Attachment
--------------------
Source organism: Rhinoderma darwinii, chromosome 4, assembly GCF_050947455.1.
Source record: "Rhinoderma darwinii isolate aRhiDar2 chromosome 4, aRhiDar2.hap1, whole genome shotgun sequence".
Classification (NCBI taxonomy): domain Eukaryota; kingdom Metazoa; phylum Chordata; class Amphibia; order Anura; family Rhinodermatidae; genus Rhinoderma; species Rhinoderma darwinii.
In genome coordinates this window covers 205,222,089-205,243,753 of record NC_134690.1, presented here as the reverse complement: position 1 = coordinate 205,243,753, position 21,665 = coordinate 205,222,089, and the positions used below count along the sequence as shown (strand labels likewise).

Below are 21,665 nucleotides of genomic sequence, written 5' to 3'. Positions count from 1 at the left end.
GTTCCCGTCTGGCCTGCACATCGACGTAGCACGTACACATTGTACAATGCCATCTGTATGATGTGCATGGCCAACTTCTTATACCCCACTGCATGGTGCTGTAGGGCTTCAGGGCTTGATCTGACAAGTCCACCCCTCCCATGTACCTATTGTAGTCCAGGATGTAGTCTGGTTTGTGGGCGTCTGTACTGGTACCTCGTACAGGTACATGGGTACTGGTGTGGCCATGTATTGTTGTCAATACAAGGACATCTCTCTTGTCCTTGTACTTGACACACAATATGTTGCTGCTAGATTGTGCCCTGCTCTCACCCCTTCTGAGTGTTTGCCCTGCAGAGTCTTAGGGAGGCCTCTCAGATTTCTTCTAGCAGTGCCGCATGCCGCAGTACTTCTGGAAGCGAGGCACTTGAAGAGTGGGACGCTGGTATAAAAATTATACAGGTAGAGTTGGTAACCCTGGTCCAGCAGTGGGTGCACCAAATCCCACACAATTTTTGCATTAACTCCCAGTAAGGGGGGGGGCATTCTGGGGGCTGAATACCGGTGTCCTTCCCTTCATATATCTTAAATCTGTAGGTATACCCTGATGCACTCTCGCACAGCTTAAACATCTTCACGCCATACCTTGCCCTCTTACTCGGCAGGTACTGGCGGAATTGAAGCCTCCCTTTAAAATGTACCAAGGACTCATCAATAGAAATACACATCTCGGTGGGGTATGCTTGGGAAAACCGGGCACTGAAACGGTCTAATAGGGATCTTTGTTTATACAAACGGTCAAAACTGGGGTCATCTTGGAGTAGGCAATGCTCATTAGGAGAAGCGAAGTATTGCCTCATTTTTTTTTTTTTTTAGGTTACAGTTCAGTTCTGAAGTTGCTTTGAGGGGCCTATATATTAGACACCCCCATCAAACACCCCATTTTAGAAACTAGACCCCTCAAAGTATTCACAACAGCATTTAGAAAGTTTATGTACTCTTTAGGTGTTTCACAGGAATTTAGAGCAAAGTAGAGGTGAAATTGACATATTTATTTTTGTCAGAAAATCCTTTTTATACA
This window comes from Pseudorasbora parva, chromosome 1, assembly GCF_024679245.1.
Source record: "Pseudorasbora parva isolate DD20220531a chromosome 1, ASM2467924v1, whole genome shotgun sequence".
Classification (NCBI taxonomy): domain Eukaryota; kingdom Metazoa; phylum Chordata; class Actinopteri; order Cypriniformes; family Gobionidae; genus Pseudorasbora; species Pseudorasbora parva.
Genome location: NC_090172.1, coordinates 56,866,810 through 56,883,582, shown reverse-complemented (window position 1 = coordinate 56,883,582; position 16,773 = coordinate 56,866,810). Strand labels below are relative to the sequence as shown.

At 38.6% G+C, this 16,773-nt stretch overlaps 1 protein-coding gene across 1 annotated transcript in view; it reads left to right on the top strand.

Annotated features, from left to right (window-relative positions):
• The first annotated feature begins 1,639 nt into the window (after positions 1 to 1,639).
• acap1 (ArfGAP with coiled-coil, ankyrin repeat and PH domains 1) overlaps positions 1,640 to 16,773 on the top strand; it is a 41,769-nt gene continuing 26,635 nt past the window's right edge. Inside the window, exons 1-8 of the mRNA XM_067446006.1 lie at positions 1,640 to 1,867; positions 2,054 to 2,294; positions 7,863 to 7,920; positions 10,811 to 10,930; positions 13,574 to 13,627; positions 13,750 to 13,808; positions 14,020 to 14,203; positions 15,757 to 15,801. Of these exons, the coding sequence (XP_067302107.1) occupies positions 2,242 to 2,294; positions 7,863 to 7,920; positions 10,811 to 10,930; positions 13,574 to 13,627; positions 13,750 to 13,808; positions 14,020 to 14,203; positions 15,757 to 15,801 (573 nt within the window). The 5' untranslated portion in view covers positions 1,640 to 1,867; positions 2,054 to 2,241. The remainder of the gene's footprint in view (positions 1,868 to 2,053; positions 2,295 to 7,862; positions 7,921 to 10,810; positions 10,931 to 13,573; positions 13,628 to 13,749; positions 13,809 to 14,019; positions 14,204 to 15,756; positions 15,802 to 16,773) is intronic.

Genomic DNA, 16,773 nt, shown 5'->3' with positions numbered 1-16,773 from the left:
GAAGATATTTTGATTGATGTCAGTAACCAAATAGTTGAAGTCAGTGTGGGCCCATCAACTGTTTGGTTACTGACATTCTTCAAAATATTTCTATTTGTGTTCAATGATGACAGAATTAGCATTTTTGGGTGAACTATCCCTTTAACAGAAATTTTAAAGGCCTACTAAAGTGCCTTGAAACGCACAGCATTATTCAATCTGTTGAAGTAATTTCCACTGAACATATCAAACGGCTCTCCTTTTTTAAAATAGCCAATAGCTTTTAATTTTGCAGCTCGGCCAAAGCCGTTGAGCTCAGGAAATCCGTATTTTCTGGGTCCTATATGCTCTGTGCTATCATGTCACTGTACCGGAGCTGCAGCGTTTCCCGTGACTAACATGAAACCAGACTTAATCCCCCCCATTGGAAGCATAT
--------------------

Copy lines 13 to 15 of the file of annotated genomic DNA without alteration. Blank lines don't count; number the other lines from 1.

• The first annotated feature begins 1,639 nt into the window (after positions 1 to 1,639).
• acap1 (ArfGAP with coiled-coil, ankyrin repeat and PH domains 1) overlaps positions 1,640 to 16,773 on the top strand; it is a 41,769-nt gene continuing 26,635 nt past the window's right edge. Inside the window, exons 1-8 of the mRNA XM_067446006.1 lie at positions 1,640 to 1,867; positions 2,054 to 2,294; positions 7,863 to 7,920; positions 10,811 to 10,930; positions 13,574 to 13,627; positions 13,750 to 13,808; positions 14,020 to 14,203; positions 15,757 to 15,801. Of these exons, the coding sequence (XP_067302107.1) occupies positions 2,242 to 2,294; positions 7,863 to 7,920; positions 10,811 to 10,930; positions 13,574 to 13,627; positions 13,750 to 13,808; positions 14,020 to 14,203; positions 15,757 to 15,801 (573 nt within the window). The 5' untranslated portion in view covers positions 1,640 to 1,867; positions 2,054 to 2,241. The remainder of the gene's footprint in view (positions 1,868 to 2,053; positions 2,295 to 7,862; positions 7,921 to 10,810; positions 10,931 to 13,573; positions 13,628 to 13,749; positions 13,809 to 14,019; positions 14,204 to 15,756; positions 15,802 to 16,773) is intronic.

Genomic DNA, 16,773 nt, shown 5'->3' with positions numbered 1-16,773 from the left: